Like most technicians at Furthermore, I have been reassigned to tasks of a more pedestrian sort. Improvements to the system architecture based on new extrapolations of the Theorem eventually obviated the need for administrators to oversee its workings. I was not born here, but I will certainly die here. As with all departed residents, my body will be processed into compost and spread over Furthermore’s chiseled earth, nourishing its abundant flora. Though dissent is rare, certain members of the externalist faction have quarreled with the disposition of the dead, condemning what they see as a subordination of dignity to utility. Conversely, the progressive internalists say that composting should, additionally, be an option for the almost dead, the terminally ill, or the terminally dissatisfied, and even in some instances unwanted offspring below a certain age. These positions are not without merit. Let me repeat, however, a basic precept (paraphrased from the only extant record of the Theorem, a damaged and incomplete text): Suffice to say the structure knows what is best for itself.
The exterior walls are designed to repel any attack, whether by missile, bomb, aircraft, or other means. They rise out of sight into the clouds, taller than any mountain of the earth. The precise height and thickness of the walls are indeterminate since they continually change as the edifice grows and adapts. The absence of guiding engineers, of oversight, in the structure’s evolution is the great maddening puzzle of Furthermore. I will try to clarify this mystery by recalling some first principles.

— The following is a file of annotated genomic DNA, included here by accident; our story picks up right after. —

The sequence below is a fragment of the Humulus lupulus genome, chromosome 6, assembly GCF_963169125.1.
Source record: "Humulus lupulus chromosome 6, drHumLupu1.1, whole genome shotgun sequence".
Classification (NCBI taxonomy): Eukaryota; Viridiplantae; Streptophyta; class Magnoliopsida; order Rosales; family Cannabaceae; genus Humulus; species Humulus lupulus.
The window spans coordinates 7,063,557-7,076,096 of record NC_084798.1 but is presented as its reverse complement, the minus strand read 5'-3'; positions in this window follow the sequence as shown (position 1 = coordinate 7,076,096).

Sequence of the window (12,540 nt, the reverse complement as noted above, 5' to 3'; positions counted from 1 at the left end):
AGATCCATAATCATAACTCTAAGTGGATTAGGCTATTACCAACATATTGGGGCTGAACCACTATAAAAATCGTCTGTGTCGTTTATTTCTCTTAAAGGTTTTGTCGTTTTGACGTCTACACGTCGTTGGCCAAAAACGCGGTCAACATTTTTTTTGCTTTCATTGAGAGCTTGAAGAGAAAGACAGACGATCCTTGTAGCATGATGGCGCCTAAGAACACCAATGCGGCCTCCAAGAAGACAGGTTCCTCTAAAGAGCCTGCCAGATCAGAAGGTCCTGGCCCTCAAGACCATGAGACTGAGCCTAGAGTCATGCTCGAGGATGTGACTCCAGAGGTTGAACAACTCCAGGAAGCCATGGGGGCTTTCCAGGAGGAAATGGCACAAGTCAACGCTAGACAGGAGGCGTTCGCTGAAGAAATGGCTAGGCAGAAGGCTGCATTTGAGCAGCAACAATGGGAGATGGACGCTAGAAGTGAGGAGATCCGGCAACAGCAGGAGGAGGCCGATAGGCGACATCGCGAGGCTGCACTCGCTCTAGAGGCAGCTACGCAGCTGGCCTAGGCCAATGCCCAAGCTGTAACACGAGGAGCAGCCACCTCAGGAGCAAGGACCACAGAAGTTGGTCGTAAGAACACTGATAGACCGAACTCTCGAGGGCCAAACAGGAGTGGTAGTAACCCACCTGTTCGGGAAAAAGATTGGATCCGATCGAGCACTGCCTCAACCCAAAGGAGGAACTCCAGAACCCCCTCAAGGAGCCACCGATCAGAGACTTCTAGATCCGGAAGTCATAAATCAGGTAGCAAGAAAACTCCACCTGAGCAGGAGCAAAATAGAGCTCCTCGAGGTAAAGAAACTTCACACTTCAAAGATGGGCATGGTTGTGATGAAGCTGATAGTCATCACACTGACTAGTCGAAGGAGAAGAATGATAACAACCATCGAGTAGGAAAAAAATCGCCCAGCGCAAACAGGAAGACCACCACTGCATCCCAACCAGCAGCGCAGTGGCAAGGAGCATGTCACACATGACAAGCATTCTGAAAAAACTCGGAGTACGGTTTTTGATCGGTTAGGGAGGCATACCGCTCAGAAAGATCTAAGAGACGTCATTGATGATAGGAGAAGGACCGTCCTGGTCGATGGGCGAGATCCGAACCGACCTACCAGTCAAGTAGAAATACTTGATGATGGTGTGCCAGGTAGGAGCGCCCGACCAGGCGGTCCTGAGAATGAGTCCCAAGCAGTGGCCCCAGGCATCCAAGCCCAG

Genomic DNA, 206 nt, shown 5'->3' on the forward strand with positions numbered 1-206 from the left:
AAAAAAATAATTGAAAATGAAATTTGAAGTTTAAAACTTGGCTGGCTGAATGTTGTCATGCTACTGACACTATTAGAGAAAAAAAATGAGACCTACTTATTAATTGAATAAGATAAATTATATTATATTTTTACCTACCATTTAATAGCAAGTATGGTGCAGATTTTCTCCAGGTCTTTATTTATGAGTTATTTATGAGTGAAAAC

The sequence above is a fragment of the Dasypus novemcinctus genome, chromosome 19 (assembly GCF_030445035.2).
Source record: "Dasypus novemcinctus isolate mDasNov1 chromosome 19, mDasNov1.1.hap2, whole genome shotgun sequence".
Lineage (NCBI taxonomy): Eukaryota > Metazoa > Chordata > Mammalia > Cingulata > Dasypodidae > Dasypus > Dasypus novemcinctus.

Above all, the structure is sovereign. It is true that J. L. Furthermore built the first primitive complex, but once the process was fully implemented and set in motion, it could not be undone or otherwise amended. The particulars of the Theorem died with the author. The extant record I spoke of contains only foundational notes from Furthermore’s days as a graduate student; almost nothing remains of the Theorem’s byzantine formulae, which are said to have occupied several thousand pages.